Adonal Foyle, the former basketball standout at Colgate who has had a long career with the Golden State Warriors, has an impressive Web site that includes his very own book club. The club’s current pick, The Da Vinci Code isn’t terribly inspired, but I’m nonetheless impressed that an NBA star is broadcasting his love of reading. Note as well Foyle’s “Top 10 Books” which includes an ample mix of basketball books and political non-fiction with a leftward-leaning bent.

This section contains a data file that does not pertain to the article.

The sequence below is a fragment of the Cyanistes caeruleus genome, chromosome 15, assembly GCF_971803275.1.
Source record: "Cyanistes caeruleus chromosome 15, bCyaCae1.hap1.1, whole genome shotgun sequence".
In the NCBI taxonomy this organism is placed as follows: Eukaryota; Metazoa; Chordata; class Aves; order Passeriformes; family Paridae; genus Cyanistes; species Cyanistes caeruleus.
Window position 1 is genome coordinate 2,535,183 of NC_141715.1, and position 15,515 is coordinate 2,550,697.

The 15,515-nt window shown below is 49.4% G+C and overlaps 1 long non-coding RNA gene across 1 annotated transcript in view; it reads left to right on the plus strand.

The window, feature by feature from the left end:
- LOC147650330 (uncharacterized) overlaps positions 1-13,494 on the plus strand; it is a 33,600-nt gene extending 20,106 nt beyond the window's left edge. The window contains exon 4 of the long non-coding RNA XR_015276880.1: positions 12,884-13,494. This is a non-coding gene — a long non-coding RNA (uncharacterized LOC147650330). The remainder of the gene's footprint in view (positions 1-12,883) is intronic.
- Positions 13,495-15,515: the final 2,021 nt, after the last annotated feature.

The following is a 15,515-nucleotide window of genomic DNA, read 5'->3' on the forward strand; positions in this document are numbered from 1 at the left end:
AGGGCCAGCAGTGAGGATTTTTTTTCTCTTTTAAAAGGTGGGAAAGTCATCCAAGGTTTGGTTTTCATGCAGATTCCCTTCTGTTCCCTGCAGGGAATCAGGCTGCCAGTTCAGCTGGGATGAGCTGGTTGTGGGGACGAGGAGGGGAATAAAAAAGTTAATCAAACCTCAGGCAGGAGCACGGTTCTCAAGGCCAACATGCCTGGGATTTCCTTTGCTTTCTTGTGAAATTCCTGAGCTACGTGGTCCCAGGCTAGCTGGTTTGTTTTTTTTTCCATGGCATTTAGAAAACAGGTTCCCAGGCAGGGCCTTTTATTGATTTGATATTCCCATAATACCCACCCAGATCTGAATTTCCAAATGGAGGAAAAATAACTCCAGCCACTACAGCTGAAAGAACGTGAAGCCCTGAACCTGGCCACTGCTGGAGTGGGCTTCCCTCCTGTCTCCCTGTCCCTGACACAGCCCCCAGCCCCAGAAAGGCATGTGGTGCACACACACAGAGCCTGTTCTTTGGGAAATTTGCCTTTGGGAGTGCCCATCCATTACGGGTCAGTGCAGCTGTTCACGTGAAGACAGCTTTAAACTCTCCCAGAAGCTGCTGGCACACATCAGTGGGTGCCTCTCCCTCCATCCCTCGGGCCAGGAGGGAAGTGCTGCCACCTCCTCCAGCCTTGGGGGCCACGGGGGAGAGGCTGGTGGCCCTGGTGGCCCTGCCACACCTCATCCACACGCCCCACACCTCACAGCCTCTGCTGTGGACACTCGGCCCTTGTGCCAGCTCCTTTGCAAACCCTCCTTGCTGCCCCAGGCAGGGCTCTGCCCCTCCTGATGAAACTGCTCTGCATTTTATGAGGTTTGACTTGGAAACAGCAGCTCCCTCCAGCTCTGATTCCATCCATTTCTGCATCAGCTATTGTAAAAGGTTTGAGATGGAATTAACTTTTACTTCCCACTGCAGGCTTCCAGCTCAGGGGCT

As anyone who has worked as a bookseller before can attest, book stores seem to attract a disproportionate number of crazies, people with odd obsessions, questionable hygiene, and/or highly developed eccentricities. Some might decry the modern online book store because it does not allow for this unique slice of life, but, as it turns out, even Amazon has its own resident crazies. Check out the reviews by the Amazon.com JFK obsessive. For a quick taste, here's his take on Seven Deadly Wonders, a thriller by Matthew Reilly.7 Deadly Wonders has America as the Bad Guys and England not even seriously in the race for the Capstone of the Great Pyramid of Cheops. When I read the plot outline I thought the old Gizar is plateauing. On a happier note I had a dream about 4 Year Old Caroline Kennedy describing a crayon drawing to President Jack Kennedy saying "I hope you like me Daddy" The next thing you know I'll be tapped four the Skulls. Well I have always been a Kennedy family loyalist. Thanks to JFK and his clever and beautiful First Lady La Loi Exige. Following your Taft outline of going to Texas Florida Arizona and then back to Texas I am guessing that you are in Texas at a secure bunker Mister Shadow President. As your second in command I would like to join you with my Daughter Julia at that bunker as soon as possible Sir. Thanks to Amazon for allowing freedom of speech like the kind President George W Bush supports.(via)